Bouches du Rhone translates as ‘mouth of the Rhone’, referring to the River Rhone which bisects the department. It is a largely urban area, with Marseille at its heart, and with Aix en Provence just inland. The marshland of the Carmargue is also located in the south west of the area. The Bouches du Rhone has many Roman monuments (Pont du Gard, Arles amphitheatre and the ruins of Glanum to name just a few), and two of the world’s most famous artists – Van Gogh and Cezanne - spent much of their lives here.
The Var (named after the river that used to run through it - a change of borders means that the Var River is to the east of the Department), is the coastal region that includes Toulon and St Tropez. It is bordered in the north by the River Verdon and much of the department is covered with forests. The beaches of The Var are the main attraction for tourism, but the department is also known for the spectacular Gorges du Verdon – a paradise for nature lovers. Add to this a highly successful wine industry, pretty hilltop villages and fascinating medieval architecture, it’s easy to see why the area attracts so many visitors each year.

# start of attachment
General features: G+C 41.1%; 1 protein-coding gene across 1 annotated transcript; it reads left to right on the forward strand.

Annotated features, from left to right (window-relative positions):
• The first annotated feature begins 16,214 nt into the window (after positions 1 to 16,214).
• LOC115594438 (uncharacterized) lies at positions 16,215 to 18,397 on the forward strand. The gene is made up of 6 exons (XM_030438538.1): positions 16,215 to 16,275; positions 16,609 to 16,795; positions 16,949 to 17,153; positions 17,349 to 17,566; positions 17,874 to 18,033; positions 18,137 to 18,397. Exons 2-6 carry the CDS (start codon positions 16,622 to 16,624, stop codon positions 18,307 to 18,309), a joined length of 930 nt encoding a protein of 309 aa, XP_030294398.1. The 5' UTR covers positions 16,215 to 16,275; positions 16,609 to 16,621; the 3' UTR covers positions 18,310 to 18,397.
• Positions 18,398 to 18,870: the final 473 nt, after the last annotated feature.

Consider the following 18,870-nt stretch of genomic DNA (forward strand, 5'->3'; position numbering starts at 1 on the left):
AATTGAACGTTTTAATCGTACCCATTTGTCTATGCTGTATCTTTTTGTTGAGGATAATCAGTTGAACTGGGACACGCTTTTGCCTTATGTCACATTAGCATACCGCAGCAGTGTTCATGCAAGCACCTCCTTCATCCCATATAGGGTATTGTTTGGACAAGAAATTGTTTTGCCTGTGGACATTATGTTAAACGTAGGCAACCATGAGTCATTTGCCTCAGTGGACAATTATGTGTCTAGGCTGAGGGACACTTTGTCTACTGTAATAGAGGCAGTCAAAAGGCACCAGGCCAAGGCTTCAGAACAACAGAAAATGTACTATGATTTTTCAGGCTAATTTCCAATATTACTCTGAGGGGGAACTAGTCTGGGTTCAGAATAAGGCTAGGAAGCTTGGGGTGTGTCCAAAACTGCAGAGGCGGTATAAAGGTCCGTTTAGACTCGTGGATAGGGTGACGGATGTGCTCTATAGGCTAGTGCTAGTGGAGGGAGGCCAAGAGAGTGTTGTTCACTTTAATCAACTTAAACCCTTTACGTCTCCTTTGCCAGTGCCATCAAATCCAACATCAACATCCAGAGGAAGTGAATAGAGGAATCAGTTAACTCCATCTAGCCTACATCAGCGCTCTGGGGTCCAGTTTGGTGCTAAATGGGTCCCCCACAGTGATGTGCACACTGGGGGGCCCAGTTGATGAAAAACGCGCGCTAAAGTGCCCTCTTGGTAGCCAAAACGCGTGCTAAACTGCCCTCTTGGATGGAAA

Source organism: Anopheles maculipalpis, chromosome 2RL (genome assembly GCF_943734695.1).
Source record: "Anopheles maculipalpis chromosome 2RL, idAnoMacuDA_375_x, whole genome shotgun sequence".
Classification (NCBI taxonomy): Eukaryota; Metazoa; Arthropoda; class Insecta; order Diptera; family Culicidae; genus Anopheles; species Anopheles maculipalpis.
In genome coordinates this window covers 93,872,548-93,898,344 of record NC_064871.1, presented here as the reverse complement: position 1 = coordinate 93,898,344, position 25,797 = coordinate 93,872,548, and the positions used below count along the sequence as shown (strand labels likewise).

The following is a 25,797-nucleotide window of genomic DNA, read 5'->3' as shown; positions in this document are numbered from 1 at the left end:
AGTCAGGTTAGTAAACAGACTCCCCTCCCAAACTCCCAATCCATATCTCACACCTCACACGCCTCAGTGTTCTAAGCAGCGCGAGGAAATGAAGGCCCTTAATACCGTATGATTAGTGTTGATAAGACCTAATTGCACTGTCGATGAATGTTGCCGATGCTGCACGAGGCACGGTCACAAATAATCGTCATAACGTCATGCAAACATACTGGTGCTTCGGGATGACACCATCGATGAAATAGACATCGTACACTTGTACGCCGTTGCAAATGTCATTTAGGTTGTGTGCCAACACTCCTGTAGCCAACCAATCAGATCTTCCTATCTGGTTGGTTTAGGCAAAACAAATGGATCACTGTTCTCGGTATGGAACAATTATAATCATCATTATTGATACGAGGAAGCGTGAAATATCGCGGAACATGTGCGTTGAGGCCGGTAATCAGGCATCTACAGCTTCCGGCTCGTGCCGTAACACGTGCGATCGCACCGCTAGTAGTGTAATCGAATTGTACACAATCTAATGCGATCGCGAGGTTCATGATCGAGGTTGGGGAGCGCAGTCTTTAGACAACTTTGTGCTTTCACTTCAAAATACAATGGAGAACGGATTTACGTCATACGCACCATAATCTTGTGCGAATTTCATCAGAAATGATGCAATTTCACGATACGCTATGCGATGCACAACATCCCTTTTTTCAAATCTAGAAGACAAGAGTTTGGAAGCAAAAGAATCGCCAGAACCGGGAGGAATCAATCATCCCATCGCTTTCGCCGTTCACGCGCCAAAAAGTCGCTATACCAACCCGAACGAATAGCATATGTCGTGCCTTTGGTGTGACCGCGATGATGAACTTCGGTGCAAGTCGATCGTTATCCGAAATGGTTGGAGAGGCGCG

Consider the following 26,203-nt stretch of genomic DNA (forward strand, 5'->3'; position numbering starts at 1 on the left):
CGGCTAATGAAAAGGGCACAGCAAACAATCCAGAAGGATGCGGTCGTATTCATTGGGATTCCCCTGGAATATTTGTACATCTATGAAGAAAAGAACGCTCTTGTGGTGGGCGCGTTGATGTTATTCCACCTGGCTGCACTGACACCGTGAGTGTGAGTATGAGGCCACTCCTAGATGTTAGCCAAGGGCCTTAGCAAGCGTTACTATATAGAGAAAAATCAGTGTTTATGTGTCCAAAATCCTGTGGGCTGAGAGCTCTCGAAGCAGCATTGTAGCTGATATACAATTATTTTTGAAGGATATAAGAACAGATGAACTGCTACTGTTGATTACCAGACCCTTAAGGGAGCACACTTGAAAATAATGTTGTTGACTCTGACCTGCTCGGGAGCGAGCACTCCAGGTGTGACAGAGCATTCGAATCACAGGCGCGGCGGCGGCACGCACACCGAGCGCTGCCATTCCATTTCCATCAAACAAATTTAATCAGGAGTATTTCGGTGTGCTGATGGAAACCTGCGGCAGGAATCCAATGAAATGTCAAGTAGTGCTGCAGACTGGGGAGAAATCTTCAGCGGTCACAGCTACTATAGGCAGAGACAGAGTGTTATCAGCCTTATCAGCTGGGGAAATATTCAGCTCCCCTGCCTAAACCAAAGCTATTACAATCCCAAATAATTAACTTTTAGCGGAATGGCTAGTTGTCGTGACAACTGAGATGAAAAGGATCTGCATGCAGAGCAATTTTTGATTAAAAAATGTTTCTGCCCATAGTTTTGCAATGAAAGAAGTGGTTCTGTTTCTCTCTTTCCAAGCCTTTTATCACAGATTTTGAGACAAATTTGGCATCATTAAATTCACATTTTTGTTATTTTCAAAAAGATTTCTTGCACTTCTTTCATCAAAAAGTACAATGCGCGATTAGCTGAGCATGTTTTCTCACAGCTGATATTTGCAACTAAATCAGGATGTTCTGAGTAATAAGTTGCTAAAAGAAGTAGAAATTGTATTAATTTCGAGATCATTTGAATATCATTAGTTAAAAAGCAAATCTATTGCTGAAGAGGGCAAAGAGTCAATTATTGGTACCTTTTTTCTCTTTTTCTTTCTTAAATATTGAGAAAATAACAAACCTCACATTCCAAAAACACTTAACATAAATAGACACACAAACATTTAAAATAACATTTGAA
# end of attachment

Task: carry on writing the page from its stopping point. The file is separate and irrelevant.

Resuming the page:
To the east of The Var lies the Alpes Maritimes Department, which many people refer to as the French Riviera, or the Cote d’Azur. The coastline includes many of the glamorous resorts, such as Cannes, Antibes and Nice, but the department also runs back into the foothills of the Alps in the north. The beaches of the Mediterranean have their own attraction, and there are plenty of outdoor activities to be enjoyed in the hills; you’ll also find some of the most beautifully preserved medieval hilltop villages.
Vaucluse is the area to the north of Marseille & Aix, bordered to the west by the River Rhone and to the south by the River Durance. It is blessed by having fertile plains ideal for agriculture – fruit, vegetables & vines (to make Cote du Rhone wine) all flourish in this region. The landscape includes the mountainous Dentelles de Montmirail and the dominant Mont Ventoux (1912m), famous for it’s role in the Tour de France. You will also find the area known as the Luberon here, which many people consider to be the heart of Provence. The main city in Vaucluse is Avignon, and to the north lies the ancient Roman city of Orange.
Official figures put the population of Provence at 4.88 million (2008), with dense population in Marseille, Aix and Nice.